See also: New Testament Matthew 13:24-30 (parable of the wheat & the tares) and 13:47-50 (parable of the net cast into the sea with "angels from heaven" doing the severing at the end of the world).

Wednesday, October 16, 2013

The Forgotten Fruits?

Yesterday I came across a brief video/art exhibit by artist Jon McNaughton titled “The Forgotten Man.”* In that misguided1 presentation and painting, I saw the recycling myopia of man—the predilection to present partial truths as if they were whole. However convinced Mr. McNaughton is of his perspective; however sincere—he exhibits the tragic, one-eyed bias of many who take sides in Pharisee v. Sadducee contests.

The science writer Sharon Begley gives insight into such “motivated reasoning”:2
If you have a strongly held belief with an emotional component, the brain defends information that reinforces those ‘priors’ and is skeptical of information that challenges them. … People who hold these hard priors filter information to support their perceptions.(Bold emphasis mine.)
And so, Mr. McNaughton takes the “Right” side, seemingly oblivious to the appalling Constitutional offenses and hypocrisies of many of his “good, concerned” past presidents. Just because men and women claim to serve God and love their fellowman does not mean they do the works of God4 or the Constitution.

Have we forgotten “by their fruits”5 applies to everyone? So why do we, in these contests of right v. left, pretend truth is respected when we handpick from our chosen “side” only the “good” fruits,6 as if in a supermarket, and give nary a thought to the corrupted fruit that is frequently wheeled to backrooms so as not to offend our selection or sensibilities? Why are we so enamored “by their words” to the point we refuse to honestly contemplate our side's corruptions—their dishonorable fruits—while we decry the corruptions of our rivals?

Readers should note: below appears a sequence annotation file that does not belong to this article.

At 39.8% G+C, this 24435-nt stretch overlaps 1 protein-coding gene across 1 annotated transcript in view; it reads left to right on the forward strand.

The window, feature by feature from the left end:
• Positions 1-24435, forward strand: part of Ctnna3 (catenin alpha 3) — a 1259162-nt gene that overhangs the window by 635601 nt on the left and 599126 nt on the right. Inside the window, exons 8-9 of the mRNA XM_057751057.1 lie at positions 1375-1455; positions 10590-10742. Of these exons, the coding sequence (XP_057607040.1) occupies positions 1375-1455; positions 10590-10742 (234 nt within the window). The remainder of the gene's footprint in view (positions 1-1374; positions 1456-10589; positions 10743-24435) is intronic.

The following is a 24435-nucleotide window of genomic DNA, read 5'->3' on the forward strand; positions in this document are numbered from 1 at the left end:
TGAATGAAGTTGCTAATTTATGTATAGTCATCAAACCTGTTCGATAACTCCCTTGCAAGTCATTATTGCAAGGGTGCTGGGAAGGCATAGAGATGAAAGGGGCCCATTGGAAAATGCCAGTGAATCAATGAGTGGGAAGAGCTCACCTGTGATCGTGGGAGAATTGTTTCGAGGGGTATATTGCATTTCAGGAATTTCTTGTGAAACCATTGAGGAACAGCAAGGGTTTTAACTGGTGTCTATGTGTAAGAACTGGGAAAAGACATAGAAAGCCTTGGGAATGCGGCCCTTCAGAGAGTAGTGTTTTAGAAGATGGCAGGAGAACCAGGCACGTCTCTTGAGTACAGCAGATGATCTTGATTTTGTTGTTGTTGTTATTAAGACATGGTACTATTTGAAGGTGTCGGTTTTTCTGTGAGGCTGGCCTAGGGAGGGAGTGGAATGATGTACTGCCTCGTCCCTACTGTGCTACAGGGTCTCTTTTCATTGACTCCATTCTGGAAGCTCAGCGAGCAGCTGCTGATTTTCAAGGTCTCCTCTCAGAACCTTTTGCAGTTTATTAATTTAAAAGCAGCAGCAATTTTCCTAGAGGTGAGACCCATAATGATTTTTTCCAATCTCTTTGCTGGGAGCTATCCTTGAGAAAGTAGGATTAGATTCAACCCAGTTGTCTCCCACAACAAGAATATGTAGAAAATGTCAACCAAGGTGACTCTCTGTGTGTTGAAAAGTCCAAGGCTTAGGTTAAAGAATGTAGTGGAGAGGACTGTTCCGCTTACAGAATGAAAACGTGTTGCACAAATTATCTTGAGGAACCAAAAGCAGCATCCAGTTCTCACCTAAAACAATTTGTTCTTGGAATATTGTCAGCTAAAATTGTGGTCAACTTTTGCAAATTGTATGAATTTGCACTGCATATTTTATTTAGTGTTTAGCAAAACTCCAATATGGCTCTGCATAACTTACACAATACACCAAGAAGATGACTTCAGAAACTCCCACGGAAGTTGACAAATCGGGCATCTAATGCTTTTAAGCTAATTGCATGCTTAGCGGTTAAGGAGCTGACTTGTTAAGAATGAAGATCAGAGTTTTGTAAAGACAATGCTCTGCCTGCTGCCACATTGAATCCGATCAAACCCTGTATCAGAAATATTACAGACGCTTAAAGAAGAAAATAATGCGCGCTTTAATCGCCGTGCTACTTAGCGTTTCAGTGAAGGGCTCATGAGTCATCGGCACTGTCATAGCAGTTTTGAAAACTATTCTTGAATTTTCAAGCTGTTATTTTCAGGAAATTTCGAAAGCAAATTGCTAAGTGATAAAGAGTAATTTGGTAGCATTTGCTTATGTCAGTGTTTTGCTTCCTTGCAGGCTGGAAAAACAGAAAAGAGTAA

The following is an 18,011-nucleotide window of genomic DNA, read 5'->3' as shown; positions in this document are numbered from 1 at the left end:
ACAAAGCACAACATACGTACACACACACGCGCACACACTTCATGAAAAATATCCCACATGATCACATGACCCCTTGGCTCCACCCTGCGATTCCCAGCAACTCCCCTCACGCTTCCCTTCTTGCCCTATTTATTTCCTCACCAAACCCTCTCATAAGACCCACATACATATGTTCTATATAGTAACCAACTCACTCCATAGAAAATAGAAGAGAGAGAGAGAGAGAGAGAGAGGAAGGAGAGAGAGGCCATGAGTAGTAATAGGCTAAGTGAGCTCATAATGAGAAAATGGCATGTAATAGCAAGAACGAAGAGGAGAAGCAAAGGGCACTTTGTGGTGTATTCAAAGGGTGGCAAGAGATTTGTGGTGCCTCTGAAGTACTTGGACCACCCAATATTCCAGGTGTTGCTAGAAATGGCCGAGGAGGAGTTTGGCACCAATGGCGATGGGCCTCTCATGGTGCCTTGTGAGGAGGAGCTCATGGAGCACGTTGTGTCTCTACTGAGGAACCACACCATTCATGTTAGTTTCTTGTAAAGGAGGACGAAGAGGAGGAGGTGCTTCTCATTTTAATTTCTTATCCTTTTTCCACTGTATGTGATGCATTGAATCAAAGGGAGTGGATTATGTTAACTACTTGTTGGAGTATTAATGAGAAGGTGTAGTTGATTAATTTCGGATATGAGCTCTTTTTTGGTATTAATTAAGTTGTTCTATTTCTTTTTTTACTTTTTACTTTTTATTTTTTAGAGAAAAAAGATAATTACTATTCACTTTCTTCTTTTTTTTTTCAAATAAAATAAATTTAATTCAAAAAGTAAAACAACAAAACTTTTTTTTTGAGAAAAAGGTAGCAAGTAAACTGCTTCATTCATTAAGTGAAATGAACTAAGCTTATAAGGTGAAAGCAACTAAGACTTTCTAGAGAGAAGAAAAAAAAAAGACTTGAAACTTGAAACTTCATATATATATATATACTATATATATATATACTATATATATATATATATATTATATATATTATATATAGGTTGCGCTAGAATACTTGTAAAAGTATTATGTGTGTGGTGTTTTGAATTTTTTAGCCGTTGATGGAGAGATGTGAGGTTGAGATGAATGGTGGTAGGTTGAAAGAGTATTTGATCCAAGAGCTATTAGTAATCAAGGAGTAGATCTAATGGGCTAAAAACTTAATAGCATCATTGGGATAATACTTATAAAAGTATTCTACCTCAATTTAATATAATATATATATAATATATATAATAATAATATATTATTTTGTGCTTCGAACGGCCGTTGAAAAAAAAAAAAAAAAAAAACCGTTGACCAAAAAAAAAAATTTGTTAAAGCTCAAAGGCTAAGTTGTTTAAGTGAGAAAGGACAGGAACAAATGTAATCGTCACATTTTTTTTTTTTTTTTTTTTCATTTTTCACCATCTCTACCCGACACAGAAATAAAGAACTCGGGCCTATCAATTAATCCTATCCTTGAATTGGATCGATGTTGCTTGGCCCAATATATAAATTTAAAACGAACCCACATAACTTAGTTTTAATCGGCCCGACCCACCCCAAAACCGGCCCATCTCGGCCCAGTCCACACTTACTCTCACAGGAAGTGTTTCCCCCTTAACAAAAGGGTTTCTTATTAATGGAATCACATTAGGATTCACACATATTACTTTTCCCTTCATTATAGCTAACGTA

The offenses of BOTH the right and the left against truth, justice, and the Constitution are egregious, but what if the greater poison is the hypocrisy of claiming to be defenders and saviors of the Constitution when deeds are otherwise? Inspect the entire barrel of your chosen fruit. Read the full history. Review all the stats. Observe the incriminating pictures. Consider the consequences. Quit justifying. Quit filtering. Look within.

Have we forgotten the déjà vus of history? How many peoples and nations have claimed divine appointment and destiny, yet been the authors of ruin and self-destruction because seeing they would not see, and hearing they would not hear?

If ever there was a work of art that illustrated the points of “hard priors” and filtering, I venture we would be hard pressed to find one as blatantly imbalanced and disingenuous as “The Forgotten Man.”

1. I deliberately use strong, countering words because the painting was intended to be such a strong, condemning image of perceived offenders while lauding perceived heroes without consideration of the known facts of history. (This view applies to several of JM’s other works.)
2. We all do it, (even this writer) and without awareness of a “priors” bias, are we not all more prone to biased judgment—whether pro or con? Shouldn’t 360° honesty in dealing with all the facts help control that bias?
3. From the work of political scientist Hank Jenkins-Smith of the University of Oklahoma as quoted, in Newsweek, October 13, 2010, pp. 29-30 by science writer Sharon Begley about voter tendencies—observations that seem applicable to almost everything that requires choice or discernment.
4. New Testament Matthew 7:22-23: Many will say to me in that day, Lord, Lord, have we not prophesied in thy name? and in thy name have cast out devils? and in thy name done many wonderful works? And then will I profess unto them, I never knew you: depart from me, ye that work iniquity.
5. New Testament Matthew 7:20: Wherefore by their fruits ye shall know them. [In other words, “Do their works honor truth?”]
6. (though too often invented or virtual)